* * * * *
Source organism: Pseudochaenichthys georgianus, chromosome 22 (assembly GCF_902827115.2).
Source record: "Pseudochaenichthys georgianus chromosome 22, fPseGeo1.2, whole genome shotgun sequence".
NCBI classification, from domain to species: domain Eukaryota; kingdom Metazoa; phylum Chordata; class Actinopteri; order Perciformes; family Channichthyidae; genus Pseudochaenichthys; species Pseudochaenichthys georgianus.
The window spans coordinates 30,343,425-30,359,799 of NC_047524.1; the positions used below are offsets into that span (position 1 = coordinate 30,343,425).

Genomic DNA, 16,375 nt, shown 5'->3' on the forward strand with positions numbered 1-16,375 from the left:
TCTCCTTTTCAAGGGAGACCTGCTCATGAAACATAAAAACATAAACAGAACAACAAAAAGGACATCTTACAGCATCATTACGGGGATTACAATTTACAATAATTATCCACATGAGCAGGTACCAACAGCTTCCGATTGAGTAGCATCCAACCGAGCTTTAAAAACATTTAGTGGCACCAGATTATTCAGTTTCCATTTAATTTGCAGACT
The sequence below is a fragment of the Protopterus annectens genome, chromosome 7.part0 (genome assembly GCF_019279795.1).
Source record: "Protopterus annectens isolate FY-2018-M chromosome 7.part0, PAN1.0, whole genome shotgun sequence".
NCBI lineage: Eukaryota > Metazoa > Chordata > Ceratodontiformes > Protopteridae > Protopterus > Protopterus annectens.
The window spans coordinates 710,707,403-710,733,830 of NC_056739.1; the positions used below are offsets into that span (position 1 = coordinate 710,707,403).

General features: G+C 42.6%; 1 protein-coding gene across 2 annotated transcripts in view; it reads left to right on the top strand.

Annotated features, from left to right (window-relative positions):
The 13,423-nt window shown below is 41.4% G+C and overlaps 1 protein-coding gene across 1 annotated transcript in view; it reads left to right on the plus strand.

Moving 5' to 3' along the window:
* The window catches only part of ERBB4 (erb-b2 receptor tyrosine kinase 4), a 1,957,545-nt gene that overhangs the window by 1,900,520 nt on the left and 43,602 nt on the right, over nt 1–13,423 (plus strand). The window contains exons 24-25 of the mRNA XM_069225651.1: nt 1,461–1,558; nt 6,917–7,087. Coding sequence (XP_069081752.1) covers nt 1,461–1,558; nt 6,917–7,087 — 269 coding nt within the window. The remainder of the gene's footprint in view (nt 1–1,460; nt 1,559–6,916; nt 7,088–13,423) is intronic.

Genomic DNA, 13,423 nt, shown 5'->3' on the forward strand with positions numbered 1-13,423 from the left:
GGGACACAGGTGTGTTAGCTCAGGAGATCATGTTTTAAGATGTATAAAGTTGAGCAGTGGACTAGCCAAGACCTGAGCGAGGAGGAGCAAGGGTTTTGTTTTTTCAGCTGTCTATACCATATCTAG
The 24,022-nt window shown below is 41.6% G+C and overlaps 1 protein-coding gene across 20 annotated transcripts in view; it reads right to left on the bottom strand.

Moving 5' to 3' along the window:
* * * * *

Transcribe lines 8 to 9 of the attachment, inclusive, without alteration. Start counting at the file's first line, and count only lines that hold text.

Source record: "Protopterus annectens isolate FY-2018-M chromosome 7.part0, PAN1.0, whole genome shotgun sequence".
NCBI lineage: Eukaryota > Metazoa > Chordata > Ceratodontiformes > Protopteridae > Protopterus > Protopterus annectens.